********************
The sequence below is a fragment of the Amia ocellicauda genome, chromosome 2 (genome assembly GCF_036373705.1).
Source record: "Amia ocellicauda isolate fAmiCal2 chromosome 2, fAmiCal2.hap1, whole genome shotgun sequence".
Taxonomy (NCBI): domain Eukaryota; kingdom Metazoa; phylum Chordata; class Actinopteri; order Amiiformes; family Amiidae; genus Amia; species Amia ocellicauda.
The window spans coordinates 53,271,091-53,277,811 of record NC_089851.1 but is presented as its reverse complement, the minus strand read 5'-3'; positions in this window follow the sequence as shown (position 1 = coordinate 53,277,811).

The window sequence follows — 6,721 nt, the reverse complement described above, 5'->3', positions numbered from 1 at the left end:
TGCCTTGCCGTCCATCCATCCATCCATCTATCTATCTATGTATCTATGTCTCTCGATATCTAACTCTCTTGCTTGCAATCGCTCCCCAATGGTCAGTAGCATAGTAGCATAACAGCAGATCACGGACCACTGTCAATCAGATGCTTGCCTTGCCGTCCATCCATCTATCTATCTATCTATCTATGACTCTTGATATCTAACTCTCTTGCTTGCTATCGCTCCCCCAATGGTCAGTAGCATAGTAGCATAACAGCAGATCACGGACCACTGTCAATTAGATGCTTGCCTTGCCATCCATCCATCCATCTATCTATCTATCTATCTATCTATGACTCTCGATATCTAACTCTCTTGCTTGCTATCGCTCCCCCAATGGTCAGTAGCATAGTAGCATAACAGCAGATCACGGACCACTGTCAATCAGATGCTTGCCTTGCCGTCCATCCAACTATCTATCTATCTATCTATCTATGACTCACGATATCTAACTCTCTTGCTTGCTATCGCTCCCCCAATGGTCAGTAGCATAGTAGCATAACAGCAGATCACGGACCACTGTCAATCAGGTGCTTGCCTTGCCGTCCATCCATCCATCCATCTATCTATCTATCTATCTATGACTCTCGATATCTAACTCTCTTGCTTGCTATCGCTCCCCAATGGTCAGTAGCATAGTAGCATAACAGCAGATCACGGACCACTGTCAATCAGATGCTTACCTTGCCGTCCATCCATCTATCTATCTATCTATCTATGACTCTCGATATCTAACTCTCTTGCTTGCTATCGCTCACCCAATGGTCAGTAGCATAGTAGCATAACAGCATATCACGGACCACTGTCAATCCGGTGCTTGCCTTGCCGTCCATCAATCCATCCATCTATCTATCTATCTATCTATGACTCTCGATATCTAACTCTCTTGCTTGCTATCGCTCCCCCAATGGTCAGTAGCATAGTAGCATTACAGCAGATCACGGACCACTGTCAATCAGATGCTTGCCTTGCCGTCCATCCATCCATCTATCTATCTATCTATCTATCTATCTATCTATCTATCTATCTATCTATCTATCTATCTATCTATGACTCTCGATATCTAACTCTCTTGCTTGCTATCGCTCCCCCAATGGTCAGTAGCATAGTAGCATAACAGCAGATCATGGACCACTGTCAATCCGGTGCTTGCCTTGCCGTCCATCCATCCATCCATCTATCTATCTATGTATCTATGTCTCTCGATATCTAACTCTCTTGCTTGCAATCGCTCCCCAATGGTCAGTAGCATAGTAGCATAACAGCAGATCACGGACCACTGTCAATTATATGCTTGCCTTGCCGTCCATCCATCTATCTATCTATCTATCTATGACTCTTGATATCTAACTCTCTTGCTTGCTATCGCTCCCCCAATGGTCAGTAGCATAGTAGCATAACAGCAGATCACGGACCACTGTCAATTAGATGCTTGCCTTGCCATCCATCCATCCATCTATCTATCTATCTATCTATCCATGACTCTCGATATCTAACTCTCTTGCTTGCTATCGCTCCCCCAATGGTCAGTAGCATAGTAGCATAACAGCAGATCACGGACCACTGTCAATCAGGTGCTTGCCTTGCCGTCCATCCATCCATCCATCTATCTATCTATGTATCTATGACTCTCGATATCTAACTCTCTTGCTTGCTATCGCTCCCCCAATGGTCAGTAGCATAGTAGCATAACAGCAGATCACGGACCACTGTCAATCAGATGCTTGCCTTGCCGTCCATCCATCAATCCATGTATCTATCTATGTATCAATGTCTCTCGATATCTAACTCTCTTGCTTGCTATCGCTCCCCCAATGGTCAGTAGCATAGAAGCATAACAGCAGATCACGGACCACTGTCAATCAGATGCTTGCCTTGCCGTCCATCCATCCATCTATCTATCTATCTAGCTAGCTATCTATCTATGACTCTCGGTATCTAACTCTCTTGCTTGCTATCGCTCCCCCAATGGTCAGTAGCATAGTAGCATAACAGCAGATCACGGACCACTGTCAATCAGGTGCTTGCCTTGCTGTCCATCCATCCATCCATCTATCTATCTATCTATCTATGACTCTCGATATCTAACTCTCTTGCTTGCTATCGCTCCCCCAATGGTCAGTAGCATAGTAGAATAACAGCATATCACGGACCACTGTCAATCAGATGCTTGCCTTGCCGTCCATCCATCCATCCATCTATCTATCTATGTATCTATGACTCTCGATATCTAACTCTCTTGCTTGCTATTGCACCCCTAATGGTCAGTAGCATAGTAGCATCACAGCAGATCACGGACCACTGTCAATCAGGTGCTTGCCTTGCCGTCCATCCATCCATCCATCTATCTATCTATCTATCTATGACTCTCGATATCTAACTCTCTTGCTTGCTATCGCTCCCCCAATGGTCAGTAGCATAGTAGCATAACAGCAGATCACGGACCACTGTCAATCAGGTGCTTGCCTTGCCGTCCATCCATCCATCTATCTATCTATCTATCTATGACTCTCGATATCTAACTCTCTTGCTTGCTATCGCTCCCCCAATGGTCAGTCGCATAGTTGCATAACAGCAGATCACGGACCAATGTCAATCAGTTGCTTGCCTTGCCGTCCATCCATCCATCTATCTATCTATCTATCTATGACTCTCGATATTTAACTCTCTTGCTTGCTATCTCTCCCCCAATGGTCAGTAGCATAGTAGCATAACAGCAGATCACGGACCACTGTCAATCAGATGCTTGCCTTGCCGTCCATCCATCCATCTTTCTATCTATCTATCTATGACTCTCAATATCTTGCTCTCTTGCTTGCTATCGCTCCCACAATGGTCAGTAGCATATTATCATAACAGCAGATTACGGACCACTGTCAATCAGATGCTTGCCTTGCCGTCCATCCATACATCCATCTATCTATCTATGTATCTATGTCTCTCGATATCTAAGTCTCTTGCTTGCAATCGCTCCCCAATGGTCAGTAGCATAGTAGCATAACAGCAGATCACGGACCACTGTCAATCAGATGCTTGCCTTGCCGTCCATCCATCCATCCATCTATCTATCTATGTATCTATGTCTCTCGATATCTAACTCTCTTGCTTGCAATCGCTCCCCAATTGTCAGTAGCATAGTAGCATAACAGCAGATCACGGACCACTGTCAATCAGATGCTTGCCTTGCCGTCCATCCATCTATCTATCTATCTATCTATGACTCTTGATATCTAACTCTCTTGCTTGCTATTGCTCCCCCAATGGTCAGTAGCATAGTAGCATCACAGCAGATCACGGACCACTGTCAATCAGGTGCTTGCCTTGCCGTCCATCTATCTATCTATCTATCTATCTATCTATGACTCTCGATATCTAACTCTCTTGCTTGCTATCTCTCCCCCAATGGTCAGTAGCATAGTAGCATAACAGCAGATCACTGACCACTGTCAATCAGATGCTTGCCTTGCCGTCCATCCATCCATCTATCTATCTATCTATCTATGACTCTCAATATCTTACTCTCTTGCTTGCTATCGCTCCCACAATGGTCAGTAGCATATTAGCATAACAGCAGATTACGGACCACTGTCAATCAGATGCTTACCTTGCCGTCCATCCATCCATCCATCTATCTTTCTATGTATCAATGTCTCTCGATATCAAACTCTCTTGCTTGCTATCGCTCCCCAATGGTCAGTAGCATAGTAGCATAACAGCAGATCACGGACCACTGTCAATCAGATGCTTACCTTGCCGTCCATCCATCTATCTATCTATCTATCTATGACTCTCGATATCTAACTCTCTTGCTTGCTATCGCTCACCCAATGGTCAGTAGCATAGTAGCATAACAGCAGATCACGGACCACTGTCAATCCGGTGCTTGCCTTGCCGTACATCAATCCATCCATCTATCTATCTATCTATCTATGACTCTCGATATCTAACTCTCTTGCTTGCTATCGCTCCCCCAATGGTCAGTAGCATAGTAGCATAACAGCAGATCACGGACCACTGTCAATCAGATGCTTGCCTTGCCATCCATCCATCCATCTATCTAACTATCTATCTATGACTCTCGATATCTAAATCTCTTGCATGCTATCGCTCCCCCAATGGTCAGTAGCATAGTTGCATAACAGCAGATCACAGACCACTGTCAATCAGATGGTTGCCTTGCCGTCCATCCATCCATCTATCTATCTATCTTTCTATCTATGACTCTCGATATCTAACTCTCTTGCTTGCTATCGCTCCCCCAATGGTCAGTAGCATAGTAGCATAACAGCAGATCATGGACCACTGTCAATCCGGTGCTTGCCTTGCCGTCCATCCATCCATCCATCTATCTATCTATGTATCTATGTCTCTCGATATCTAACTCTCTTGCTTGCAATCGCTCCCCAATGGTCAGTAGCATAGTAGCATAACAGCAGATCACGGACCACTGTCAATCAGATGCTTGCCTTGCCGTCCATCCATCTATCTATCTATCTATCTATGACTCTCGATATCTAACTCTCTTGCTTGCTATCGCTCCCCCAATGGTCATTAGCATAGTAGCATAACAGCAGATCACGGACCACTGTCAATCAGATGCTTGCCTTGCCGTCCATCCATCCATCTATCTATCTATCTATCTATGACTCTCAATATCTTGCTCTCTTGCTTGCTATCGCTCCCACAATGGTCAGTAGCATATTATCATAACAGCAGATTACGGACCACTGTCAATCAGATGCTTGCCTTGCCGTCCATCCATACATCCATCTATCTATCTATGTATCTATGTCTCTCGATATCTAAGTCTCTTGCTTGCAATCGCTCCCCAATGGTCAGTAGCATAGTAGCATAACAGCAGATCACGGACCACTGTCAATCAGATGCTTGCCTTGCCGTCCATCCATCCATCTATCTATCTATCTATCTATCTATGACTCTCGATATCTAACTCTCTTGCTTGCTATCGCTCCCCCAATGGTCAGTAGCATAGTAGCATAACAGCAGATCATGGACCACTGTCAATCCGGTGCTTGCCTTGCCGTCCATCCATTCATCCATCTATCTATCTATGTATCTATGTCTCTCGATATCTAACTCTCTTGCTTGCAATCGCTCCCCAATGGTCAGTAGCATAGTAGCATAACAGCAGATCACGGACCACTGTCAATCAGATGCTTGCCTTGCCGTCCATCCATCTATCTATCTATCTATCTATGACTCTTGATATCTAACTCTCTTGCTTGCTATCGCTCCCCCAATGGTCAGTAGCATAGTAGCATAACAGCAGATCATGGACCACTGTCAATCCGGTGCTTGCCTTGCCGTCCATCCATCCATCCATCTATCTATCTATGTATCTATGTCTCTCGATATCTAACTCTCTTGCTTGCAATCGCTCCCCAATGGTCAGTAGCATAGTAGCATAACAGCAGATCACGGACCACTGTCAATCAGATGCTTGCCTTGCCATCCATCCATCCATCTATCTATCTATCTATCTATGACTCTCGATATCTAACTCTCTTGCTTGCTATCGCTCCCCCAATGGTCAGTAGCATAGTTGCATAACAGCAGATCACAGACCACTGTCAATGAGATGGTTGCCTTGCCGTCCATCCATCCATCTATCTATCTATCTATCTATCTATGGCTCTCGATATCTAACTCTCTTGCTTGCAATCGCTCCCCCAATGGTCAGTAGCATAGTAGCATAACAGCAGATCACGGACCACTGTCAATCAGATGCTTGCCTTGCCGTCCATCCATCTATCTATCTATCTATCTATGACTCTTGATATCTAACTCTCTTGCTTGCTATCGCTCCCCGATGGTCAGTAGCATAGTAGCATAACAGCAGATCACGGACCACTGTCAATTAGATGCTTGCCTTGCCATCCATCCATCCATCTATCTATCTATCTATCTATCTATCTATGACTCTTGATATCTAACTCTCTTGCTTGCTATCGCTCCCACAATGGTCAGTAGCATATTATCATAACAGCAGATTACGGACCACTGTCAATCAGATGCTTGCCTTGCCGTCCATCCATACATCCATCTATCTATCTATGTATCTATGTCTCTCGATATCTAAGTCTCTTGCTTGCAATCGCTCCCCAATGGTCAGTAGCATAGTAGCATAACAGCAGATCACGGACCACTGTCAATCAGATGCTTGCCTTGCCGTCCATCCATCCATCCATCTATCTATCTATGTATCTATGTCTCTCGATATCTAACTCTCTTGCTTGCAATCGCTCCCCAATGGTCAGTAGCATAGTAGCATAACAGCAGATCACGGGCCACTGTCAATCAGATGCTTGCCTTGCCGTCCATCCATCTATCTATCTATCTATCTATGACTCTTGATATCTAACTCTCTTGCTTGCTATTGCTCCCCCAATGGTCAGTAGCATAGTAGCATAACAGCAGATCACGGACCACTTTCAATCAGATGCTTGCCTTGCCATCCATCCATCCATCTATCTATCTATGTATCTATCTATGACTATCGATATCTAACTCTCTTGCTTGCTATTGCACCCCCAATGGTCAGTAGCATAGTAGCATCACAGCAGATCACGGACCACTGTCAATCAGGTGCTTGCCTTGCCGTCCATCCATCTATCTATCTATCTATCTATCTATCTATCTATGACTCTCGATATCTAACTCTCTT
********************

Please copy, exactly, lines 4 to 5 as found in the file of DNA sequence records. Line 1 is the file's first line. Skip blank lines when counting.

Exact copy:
The window spans coordinates 53,271,091-53,277,811 of record NC_089851.1 but is presented as its reverse complement, the minus strand read 5'-3'; positions in this window follow the sequence as shown (position 1 = coordinate 53,277,811).

The window sequence follows — 6,721 nt, the reverse complement described above, 5'->3', positions numbered from 1 at the left end: